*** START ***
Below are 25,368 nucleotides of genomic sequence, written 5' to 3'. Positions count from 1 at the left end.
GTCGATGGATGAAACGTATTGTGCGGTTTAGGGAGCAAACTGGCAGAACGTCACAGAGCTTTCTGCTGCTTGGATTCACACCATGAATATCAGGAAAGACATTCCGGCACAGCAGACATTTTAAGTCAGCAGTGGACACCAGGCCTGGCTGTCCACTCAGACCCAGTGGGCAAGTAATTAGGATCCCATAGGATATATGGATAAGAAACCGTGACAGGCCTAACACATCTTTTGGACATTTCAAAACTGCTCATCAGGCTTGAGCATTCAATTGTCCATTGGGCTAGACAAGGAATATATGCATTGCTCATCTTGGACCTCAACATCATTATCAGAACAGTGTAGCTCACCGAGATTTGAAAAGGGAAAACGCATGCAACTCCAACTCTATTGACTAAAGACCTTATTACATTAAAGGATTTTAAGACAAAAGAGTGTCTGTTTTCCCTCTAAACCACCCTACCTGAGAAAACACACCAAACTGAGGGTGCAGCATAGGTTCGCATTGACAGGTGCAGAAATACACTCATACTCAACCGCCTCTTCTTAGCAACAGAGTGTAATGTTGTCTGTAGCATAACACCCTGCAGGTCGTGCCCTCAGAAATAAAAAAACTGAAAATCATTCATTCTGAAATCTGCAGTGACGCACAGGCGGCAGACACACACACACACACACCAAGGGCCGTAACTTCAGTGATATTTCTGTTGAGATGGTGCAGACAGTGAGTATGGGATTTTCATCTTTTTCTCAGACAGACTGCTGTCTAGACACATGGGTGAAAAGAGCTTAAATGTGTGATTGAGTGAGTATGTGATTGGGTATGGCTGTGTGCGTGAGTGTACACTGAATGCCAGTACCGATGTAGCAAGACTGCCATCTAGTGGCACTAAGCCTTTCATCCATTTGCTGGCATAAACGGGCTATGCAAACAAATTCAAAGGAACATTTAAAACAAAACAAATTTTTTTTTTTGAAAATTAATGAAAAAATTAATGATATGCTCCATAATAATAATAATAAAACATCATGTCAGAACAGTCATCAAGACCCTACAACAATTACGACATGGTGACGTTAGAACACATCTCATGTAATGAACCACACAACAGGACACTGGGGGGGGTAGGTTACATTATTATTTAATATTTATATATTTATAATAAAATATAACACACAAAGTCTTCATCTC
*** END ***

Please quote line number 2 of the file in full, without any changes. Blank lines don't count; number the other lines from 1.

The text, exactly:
GTCGATGGATGAAACGTATTGTGCGGTTTAGGGAGCAAACTGGCAGAACGTCACAGAGCTTTCTGCTGCTTGGATTCACACCATGAATATCAGGAAAGACATTCCGGCACAGCAGACATTTTAAGTCAGCAGTGGACACCAGGCCTGGCTGTCCACTCAGACCCAGTGGGCAAGTAATTAGGATCCCATAGGATATATGGATAAGAAACCGTGACAGGCCTAACACATCTTTTGGACATTTCAAAACTGCTCATCAGGCTTGAGCATTCAATTGTCCATTGGGCTAGACAAGGAATATATGCATTGCTCATCTTGGACCTCAACATCATTATCAGAACAGTGTAGCTCACCGAGATTTGAAAAGGGAAAACGCATGCAACTCCAACTCTATTGACTAAAGACCTTATTACATTAAAGGATTTTAAGACAAAAGAGTGTCTGTTTTCCCTCTAAACCACCCTACCTGAGAAAACACACCAAACTGAGGGTGCAGCATAGGTTCGCATTGACAGGTGCAGAAATACACTCATACTCAACCGCCTCTTCTTAGCAACAGAGTGTAATGTTGTCTGTAGCATAACACCCTGCAGGTCGTGCCCTCAGAAATAAAAAAACTGAAAATCATTCATTCTGAAATCTGCAGTGACGCACAGGCGGCAGACACACACACACACACACCAAGGGCCGTAACTTCAGTGATATTTCTGTTGAGATGGTGCAGACAGTGAGTATGGGATTTTCATCTTTTTCTCAGACAGACTGCTGTCTAGACACATGGGTGAAAAGAGCTTAAATGTGTGATTGAGTGAGTATGTGATTGGGTATGGCTGTGTGCGTGAGTGTACACTGAATGCCAGTACCGATGTAGCAAGACTGCCATCTAGTGGCACTAAGCCTTTCATCCATTTGCTGGCATAAACGGGCTATGCAAACAAATTCAAAGGAACATTTAAAACAAAACAAATTTTTTTTTTTGAAAATTAATGAAAAAATTAATGATATGCTCCATAATAATAATAATAAAACATCATGTCAGAACAGTCATCAAGACCCTACAACAATTACGACATGGTGACGTTAGAACACATCTCATGTAATGAACCACACAACAGGACACTGGGGGGGGTAGGTTACATTATTATTTAATATTTATATATTTATAATAAAATATAACACACAAAGTCTTCATCTC